• Check out home care, elderly, and welfare service agencies.  Such agencies are available in your community.  If you have any questions, contact the local Area Agency on Aging which funds such services at (800-677-1116) or other related agencies in your community.  You may qualify for low-cost or free services that provide companion care and homemaking services -- a real benefit for family caregivers!  It worked for me.
  • Check into the availability of adult day care.  Your community may provide free or low-cost adult day care programs for the elderly who are able to leave their homes.  Various options are available.  This is an ideal way for caregivers to get away by themselves for a while, or to continue working.  It worked for me for a while.
  • Check into the availability of respite care.  Respite care is defined as temporary relief for caregivers and their families -- who are caring for loved ones with disabilities, chronic illness, or terminal illness -- as well as for elderly who can not be left alone.  Check with the agencies above.  This definitely worked for me and was a real lifesaver! 

These suggestions can be incorporated with your other New Year’s resolutions.  If you have not made your New Year’s resolutions as you read this, it is not too late.  Chances are that, at many times in your life, you have made New Year’s resolutions -- and broken some, if not all of them, before the end of January.  Each day is a new day to resolve to make life as pleasant as possible for loved ones.  Why not consider the above as a "starter set" that you can build upon, especially if you have not considered these suggestions to help you help your loved one.  Help is available for family caregivers; you just have to know where and how to ask for it.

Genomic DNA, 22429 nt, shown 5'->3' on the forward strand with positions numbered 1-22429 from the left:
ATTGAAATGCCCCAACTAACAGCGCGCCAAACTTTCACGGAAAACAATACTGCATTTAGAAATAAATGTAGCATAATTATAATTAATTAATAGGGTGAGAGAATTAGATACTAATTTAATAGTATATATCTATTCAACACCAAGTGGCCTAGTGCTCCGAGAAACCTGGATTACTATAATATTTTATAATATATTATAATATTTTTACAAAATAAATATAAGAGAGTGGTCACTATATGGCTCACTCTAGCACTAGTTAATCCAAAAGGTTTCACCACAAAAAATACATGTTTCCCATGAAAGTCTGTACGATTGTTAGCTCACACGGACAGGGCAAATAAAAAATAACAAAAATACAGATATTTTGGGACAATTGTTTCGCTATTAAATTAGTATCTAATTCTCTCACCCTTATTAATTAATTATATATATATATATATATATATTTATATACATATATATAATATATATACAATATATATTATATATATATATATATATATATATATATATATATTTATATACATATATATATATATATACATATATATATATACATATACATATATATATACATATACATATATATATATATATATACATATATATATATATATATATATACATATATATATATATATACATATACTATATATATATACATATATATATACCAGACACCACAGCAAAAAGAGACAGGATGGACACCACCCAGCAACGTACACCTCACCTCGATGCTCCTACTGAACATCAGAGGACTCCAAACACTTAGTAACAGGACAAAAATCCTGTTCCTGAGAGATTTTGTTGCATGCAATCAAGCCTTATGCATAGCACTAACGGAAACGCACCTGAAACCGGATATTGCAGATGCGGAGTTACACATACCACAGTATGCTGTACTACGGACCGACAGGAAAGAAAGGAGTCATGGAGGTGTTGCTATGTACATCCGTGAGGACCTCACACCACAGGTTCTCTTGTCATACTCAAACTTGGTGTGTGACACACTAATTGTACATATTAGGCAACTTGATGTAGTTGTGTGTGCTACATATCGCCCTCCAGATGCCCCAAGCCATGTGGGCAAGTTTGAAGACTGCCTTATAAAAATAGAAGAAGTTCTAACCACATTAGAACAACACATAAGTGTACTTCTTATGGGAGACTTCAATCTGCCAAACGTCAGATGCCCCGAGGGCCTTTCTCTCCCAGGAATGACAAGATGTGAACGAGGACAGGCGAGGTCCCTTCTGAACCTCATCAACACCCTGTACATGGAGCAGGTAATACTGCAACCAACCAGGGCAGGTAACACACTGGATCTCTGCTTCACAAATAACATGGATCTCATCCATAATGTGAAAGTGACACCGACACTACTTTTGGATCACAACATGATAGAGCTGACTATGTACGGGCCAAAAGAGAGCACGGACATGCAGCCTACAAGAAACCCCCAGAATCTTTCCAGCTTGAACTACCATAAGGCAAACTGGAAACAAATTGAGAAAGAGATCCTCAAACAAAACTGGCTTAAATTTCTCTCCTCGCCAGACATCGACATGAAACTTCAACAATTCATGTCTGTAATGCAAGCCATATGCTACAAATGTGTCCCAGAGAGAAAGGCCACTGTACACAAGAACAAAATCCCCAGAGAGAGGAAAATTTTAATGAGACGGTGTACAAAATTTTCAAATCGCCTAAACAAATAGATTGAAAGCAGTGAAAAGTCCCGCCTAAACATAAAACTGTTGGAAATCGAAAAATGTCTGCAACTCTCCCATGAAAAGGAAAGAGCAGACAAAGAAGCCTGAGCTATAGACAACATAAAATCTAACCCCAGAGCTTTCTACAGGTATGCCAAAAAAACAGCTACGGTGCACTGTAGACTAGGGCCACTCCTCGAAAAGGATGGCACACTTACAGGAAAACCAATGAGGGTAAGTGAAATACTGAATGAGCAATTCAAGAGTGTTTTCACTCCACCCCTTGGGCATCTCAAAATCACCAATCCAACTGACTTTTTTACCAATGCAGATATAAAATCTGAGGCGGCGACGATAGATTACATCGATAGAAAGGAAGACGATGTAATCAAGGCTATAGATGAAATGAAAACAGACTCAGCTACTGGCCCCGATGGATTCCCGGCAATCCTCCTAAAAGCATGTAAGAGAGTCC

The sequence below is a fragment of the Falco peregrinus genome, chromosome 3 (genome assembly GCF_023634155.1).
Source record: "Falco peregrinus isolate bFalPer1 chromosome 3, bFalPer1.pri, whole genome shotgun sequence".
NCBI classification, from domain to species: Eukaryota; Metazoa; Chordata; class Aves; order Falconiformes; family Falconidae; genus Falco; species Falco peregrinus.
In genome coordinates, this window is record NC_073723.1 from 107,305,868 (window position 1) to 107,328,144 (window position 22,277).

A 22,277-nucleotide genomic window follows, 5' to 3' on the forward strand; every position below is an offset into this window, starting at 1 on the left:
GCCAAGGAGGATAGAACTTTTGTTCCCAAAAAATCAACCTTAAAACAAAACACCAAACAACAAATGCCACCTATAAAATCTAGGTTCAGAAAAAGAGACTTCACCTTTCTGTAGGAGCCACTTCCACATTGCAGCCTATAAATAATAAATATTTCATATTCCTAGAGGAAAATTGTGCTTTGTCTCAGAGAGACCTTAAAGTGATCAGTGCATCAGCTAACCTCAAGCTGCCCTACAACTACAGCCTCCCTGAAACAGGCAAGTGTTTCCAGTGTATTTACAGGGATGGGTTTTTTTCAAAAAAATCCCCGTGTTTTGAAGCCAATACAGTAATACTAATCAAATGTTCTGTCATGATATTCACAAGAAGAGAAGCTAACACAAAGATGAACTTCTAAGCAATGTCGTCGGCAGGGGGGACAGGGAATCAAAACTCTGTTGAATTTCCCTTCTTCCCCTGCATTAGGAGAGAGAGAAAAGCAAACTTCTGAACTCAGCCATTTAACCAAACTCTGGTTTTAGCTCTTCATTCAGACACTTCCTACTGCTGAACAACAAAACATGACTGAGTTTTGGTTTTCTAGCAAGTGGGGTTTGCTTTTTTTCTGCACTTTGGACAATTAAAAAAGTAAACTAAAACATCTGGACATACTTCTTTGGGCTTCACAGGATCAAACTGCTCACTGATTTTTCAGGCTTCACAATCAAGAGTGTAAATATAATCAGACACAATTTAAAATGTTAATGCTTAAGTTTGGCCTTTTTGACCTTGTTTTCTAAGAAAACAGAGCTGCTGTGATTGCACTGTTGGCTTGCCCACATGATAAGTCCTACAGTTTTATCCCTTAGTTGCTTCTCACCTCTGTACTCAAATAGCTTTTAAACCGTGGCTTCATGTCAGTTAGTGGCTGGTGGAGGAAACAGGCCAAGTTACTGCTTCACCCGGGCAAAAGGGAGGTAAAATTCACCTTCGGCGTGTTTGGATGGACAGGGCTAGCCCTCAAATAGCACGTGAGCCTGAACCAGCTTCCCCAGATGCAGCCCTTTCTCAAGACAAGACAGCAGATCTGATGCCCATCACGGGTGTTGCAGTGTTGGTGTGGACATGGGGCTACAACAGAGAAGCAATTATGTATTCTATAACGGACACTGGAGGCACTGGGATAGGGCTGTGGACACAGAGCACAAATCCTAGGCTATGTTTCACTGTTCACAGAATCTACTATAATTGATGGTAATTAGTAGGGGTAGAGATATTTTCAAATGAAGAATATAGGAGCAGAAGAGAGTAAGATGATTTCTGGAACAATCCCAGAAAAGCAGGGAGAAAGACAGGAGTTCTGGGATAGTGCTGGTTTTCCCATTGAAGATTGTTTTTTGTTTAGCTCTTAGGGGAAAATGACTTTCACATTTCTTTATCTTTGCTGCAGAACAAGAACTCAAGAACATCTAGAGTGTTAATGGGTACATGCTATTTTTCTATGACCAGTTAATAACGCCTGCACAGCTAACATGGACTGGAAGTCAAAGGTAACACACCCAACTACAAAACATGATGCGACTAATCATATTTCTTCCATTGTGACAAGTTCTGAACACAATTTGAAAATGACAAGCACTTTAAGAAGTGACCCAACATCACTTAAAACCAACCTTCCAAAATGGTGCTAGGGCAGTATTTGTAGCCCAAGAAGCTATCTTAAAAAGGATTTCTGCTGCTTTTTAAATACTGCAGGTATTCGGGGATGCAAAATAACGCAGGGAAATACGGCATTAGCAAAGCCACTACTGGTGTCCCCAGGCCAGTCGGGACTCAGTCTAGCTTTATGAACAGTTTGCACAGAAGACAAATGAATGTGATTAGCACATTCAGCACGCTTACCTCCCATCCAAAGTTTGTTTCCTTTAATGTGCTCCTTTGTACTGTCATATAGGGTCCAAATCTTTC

As for 2009, watch for changes in the theme for my columns now that I am no longer a "spousal" family caregiver. More on that in the new year.  

Happy New Year!  May God bless you and your loved one. 

Please e-mail me at with your comments and/or reactions.  I will include them in a future column with your permission.  Please provide your full name and address.  In the column, I will only use your first name and the initial of your last name as well as your city and state.  Thank you. 


". . . we will continue to fulfill the vows we have made . . .

keep your vows, carry out your resolutions." 

Jeremiah 44:25 (NAB)

Bill Andrew identifies himself as a former “nutritionally-empowered Alzheimer’s caregiver” who attributes the slow-down in progression of Alzheimer’s disease in his wife, Carol – and the growth of his own personal emotional, mental, physical, and spiritual capability and strength to provide quality 24/7 care for her in their own home – to the targeted nutritional supplements they both took on a daily basis. Carol went to her Heavenly reward on June 9, 2008 – Bill continues on to advocate for family caregivers. Contact Bill with your caregiving questions and comments via email at